Delhi: A bench of Justices DY Chandrachud and Surya Kant in the Supreme Court refused to lower the cut-off percentile for admission to NEET super-specialty courses, saying doctors have to deal with patient’s life and merit cannot be disregarded. On Monday, 9 May 2022, the bench said that the reasons put forth by the Ministry of Health and Family Welfare cannot be regarded as extraneous and arbitrary as “doctors have to deal with a patient's life and merit cannot be disregarded”.
However, the bench held that “Candidates are sufficiently available for undertaking the counseling of vacant seats but the decision to not reduce the percentile is based on not compromising the merit. Question of whether the percentile should be reduced further is a matter of academic policy…in the circumstances, it is not possible for the court to entertain a plea for directing the reduction of the percentile.”
Senior advocate PS Patwalia was the one contending for the petitioners who wanted the cut-off to be lowered. It was submitted that a total of 940 seats are still vacant for the academic year 2021-22 and if the cut-off were not lowered, these seats will go waste at a time when the country needs doctors, he contended.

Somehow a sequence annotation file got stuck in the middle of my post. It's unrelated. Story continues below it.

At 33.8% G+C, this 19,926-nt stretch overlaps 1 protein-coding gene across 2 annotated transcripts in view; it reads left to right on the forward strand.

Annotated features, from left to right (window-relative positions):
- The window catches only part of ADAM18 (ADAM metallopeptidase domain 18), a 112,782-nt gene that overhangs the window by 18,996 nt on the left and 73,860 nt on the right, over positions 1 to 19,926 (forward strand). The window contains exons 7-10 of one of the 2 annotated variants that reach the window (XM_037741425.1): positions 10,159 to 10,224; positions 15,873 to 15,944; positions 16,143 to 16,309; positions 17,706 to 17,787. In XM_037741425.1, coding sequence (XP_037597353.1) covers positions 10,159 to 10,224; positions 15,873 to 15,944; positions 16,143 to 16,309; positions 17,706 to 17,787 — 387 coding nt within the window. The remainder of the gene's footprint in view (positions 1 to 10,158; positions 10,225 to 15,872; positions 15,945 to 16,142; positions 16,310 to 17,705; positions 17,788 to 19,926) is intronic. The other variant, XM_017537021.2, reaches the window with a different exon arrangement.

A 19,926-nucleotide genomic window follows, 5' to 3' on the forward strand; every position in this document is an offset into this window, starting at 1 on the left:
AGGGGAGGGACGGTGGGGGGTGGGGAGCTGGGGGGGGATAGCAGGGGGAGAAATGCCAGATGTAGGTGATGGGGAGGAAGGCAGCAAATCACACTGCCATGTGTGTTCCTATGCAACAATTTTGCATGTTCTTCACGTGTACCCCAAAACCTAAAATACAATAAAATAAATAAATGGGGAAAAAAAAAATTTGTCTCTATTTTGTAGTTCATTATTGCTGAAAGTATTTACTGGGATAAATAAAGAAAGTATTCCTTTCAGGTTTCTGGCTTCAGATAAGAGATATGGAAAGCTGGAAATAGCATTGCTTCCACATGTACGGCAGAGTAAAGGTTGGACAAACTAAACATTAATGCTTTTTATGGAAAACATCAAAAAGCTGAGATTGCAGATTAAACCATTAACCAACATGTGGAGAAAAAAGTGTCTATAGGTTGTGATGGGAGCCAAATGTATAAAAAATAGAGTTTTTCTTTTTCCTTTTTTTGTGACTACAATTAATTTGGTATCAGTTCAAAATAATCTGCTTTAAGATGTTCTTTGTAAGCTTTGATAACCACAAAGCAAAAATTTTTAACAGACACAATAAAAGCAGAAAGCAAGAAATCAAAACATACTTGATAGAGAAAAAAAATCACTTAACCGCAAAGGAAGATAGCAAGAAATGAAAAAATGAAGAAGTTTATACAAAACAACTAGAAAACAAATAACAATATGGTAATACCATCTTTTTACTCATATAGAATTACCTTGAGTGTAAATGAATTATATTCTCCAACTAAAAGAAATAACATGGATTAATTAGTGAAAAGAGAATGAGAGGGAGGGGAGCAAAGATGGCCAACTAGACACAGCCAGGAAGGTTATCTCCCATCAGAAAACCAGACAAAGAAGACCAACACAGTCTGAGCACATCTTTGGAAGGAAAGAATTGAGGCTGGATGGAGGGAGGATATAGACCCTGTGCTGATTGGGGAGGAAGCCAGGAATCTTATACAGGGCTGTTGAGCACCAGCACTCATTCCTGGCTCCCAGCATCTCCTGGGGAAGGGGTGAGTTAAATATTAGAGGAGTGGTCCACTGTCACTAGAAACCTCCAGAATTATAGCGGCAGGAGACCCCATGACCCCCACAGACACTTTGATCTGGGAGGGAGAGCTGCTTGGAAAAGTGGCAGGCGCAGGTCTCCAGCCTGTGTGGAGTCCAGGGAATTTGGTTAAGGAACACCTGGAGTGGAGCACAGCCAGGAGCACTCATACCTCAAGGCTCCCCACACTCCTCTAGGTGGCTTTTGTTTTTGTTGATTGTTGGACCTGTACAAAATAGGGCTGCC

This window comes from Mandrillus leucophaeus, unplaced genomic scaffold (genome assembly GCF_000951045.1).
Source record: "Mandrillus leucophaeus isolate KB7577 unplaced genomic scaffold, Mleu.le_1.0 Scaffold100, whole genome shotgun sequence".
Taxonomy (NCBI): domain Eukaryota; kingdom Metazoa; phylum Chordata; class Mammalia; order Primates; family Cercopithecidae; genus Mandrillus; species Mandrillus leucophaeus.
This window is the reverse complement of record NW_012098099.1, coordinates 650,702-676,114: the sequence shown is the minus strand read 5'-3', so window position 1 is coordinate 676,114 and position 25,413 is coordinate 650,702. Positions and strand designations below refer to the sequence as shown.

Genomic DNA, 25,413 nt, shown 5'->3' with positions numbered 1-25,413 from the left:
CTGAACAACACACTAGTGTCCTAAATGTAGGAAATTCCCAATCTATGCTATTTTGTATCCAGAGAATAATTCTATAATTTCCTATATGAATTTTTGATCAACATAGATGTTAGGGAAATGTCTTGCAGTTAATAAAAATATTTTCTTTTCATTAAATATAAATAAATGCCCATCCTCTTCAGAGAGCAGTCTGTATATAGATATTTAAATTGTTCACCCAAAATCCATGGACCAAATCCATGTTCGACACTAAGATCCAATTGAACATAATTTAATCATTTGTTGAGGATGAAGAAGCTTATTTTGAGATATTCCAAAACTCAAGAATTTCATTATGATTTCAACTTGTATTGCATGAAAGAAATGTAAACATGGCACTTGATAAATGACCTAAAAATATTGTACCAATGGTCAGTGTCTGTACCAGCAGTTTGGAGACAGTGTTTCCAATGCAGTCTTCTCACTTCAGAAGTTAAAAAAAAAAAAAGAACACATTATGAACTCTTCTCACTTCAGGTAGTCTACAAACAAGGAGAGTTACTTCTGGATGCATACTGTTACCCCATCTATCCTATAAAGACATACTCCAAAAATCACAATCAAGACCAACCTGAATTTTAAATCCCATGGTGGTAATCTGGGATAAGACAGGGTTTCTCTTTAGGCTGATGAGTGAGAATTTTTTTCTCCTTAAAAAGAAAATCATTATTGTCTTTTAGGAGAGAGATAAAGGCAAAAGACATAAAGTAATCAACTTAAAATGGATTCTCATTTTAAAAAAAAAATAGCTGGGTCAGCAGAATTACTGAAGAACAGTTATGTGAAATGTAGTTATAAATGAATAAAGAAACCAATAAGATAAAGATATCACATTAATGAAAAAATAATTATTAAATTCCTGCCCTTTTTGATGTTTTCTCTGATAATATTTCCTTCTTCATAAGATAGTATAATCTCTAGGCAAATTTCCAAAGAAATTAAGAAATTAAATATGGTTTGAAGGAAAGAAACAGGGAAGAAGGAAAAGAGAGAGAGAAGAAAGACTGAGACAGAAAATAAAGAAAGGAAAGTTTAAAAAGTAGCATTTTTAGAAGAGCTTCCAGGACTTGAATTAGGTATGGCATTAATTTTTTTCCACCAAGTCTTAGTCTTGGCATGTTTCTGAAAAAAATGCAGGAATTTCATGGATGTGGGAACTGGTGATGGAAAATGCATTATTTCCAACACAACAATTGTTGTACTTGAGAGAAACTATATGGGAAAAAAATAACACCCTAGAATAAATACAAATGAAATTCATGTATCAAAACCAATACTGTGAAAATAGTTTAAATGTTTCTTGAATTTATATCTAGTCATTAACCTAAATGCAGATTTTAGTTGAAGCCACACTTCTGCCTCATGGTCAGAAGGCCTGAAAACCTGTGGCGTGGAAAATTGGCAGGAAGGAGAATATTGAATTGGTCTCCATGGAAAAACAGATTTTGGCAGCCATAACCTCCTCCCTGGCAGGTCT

“In the previous academic year, the cut-off percentile was initially fixed at 50 but was reduced to 30 for 2019-20 and 45 for 2020-21. They have reduced cut-off marks for PG courses this year but not for the super-specialty courses. They cannot choose to reduce the cut-off marks for certain categories only,” he said.
Additional Solicitor General Aishwarya Bhati, appearing for Centre, said during the academic year 2019-20 the cut-off percentile was reduced so as to bring down the number of vacant seats to 272 from 809 due to COVID.
She said, for the academic year 2020-21, the percentile was reduced to 45 from 50 as a result of which vacant seats were reduced to 91 from the original over 900 seats. “For this academic year, the percentile has been maintained as 50 for 940 seats which have remained vacant because the majority of the seats are those which do remain vacant. A considered decision was taken after a meeting on May 4 with all the stakeholders that lowering the percentile would be like compromising the standards,” she said.
The bench said the court will have to take note that these doctors were not able to obtain the 50 percentile cut-off and they will be handling the patients in super-specialty categories. “This court will not like to interfere unless there is manifest arbitrariness,” the bench asserted.